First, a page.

We examine the role of teachers in explaining the urban-rural gap in educational outcomes. Using a large panel data set of students and teachers collected from China and explicitly controlling for the endogeneity of prior student academic achievement, we find that the urban-rural difference in teacher effects contributes in large part to the observed urban-rural gap in student academic achievement. In other words, if rural teachers were of the same quality as urban teachers, the urban-rural gap in student academic achievement would be reduced substantially.
The presence of hypothetical bias (HB) associated with stated preference methods has garnered frequent attention in the broad literature trying to describe and understand human behavior, often seen in environmental valuation, marketing studies, transportation choices, medical research, and others. This study presents an updated meta-analysis to explore the source of HB and methods to mitigate it. While previous meta-analysis on this topic often involves a few dozen articles, this analysis includes 131 studies after reviewing over 500 published and unpublished articles. This enables the inclusion of several important factors that have not been investigated before. These include relatively recent willingness to pay elicitation methods such as choice experiments and the Turnbull lower bound estimator. Newly emerged HB reduction techniques such as consequentiality and certainty follow-up treatments are also included. For explanatory variables that have been examined in previous studies, this analysis does not always report consistent findings. In particular, holding everything constant and contrary to commonly-held beliefs, the method of auction does not offer much reduction to HB compared to more conventional methods such as a referendum vote. However, choice experiment, cheap talk, consequentiality and certainty follow-up all significantly contributed to explaining and mitigating the magnitude of HB. These results help practitioners to understand HB's presence and choose appropriate methods for amelioration. The framework established through this study also enables future analyses targeted at understanding variations built upon one or multiple HB mitigation techniques.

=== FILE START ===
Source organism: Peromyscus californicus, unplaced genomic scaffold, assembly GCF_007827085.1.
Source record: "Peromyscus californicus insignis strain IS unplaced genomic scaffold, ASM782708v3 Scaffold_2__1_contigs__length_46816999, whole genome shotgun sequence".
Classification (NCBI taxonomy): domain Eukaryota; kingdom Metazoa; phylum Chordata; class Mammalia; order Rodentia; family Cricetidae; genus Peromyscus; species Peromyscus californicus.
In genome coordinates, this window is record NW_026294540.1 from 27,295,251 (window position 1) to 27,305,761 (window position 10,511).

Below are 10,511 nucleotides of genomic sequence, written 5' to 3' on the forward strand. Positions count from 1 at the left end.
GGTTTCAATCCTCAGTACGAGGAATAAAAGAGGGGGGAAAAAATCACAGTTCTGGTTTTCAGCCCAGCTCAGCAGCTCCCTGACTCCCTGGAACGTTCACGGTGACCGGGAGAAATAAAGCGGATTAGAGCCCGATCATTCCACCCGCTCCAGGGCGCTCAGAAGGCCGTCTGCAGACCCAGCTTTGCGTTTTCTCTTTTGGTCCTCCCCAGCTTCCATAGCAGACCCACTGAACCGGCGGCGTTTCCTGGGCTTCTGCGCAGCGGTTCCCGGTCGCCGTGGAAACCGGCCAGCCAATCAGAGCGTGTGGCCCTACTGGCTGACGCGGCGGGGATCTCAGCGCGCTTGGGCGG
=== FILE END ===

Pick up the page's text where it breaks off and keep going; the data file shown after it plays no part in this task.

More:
We develop a theoretical model of optimal hedging that nests expected utility and expected target utility theories. We use this model to characterize optimal hedging with and without reference price dependence. The model's theoretical predictions are tested with a unique database consisting of every forward contract written with a major grain marketing firm by Iowa corn producers over a five-year period. Our results suggest that a current December futures price higher than a reference price triggers hedging activity. A likely candidate for producers' reference price is a rolling average of the current futures price. We then use trading activity implied by the producers to determine if they benefit from the way they hedge. The evidence is mixed. Finally, we compare the producer forward contract data to the only publicly available data on producer hedging: The Commodity Futures Trading Commission Disaggregated Commitment of Traders Report (DCOT) for Short Hedgers. A hedge ratio constructed from the open interest in new futures contracts of the DCOT report is highly correlated with the producer hedge series in the Iowa data, providing evidence that DCOT data represent farmers' hedging behavior reasonably well. This work has important implications for future research that uses the DCOT data, and provides new evidence about producers' hedging behavior that marketing specialists and extension agents can use to enhance their educational efforts related to risk management.
In 2010, 21% of the total food available for consumption in the United States was wasted at the household level. In response to this waste, a number of counties and U.S. localities have instituted policies (disposal taxes) directed toward reducing this waste. However, currently there is no federal food-waste disposal tax. The aim of this paper is to establish a theoretical foundation for household food waste, and based on this theory, to determine the social-optimal food-waste (disposal) tax, along with a government incentive. The theory unravels the interrelation between social food insecurity and external environmental costs, which is not generally considered by households when they waste food. A social-optimal disposal tax and government incentive involve Pigovian mechanisms and governmental expenditures. For a zero level of food waste, the social-optimal disposable tax and government incentive approach infinity.